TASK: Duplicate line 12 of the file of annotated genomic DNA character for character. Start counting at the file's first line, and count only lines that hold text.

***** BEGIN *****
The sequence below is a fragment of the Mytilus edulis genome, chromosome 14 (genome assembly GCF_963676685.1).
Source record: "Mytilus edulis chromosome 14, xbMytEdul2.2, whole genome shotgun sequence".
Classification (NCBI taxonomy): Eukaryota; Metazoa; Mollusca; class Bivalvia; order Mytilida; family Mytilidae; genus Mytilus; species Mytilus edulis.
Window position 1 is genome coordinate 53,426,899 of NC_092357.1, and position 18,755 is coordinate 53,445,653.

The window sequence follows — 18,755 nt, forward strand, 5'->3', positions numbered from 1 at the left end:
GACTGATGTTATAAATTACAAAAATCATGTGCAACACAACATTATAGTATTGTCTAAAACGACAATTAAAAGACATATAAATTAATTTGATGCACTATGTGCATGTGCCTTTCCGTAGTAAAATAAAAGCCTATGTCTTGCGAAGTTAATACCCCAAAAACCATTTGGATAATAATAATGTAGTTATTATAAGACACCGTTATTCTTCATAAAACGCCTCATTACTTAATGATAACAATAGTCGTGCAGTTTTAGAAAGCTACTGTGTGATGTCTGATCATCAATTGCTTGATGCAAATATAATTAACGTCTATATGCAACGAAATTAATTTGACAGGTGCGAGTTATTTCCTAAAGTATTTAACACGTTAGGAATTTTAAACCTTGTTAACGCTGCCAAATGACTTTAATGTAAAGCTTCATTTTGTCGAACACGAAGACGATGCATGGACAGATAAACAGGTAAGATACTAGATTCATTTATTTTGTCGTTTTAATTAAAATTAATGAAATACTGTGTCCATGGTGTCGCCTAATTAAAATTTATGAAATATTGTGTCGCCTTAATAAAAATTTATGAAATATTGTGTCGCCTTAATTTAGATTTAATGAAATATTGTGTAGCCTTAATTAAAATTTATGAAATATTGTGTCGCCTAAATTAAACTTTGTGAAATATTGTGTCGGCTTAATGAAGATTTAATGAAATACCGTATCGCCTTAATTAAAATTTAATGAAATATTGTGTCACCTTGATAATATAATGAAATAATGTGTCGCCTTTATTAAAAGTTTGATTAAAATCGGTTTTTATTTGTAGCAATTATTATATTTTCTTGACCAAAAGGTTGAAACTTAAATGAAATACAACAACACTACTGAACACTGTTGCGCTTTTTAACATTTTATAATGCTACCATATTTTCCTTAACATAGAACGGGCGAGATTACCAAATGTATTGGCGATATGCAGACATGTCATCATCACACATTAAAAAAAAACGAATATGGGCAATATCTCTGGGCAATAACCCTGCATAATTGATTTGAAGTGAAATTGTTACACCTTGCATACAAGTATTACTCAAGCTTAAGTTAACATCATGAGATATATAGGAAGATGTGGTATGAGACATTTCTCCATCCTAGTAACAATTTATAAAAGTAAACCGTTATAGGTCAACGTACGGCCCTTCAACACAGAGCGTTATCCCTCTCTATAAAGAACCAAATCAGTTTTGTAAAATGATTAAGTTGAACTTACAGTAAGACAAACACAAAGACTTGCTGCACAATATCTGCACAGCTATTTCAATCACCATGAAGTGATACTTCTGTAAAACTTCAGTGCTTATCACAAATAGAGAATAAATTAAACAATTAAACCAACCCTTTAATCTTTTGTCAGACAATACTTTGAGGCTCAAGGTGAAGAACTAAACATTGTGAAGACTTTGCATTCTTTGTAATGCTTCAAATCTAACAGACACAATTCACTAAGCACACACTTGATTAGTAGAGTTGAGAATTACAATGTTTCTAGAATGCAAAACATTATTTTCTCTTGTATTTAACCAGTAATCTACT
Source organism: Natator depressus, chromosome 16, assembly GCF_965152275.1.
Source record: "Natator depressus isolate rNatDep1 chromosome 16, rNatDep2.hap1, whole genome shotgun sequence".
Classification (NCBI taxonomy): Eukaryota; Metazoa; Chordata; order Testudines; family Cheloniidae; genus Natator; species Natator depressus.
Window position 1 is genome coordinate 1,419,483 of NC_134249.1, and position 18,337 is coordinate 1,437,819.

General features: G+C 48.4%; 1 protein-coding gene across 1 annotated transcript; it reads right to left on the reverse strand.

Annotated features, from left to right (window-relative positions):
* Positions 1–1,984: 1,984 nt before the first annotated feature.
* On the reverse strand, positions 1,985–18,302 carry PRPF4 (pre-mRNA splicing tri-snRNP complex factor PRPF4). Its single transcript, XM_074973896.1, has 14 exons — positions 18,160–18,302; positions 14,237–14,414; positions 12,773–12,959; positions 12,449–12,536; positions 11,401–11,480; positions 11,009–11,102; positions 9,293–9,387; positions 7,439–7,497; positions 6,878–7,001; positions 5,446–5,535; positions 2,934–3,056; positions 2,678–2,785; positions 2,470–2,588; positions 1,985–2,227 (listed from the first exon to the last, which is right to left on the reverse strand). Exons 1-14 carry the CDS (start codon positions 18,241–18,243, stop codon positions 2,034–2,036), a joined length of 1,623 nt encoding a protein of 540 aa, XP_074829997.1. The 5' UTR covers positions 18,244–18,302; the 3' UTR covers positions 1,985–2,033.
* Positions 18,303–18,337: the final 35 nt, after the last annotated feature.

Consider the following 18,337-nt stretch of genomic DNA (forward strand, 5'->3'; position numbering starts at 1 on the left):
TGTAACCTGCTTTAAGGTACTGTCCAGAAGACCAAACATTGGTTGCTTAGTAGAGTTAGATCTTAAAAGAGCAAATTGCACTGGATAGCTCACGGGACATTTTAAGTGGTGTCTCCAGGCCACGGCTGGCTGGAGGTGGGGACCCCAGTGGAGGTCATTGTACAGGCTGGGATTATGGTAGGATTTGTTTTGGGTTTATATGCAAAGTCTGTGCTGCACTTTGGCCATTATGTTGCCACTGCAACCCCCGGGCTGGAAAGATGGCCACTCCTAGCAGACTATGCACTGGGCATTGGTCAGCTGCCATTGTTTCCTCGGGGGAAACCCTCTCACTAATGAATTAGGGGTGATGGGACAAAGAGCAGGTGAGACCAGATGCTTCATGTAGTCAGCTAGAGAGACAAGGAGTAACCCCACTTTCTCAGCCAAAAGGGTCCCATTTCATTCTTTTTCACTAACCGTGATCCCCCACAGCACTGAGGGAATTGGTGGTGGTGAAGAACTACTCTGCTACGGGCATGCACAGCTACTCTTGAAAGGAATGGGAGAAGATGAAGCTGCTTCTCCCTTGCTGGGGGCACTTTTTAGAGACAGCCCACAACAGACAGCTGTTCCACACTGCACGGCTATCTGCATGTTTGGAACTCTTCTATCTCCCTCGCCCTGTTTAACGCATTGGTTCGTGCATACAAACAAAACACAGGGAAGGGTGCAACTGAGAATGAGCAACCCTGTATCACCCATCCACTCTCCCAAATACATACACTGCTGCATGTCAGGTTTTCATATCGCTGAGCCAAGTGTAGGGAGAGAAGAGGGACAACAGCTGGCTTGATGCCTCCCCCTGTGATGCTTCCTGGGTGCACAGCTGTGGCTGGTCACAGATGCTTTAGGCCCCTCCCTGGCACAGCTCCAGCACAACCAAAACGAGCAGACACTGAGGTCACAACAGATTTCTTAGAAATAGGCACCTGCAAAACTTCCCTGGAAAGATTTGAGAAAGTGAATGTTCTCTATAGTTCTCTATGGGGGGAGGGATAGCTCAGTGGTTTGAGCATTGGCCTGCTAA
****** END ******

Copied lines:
Annotated features, from left to right (window-relative positions):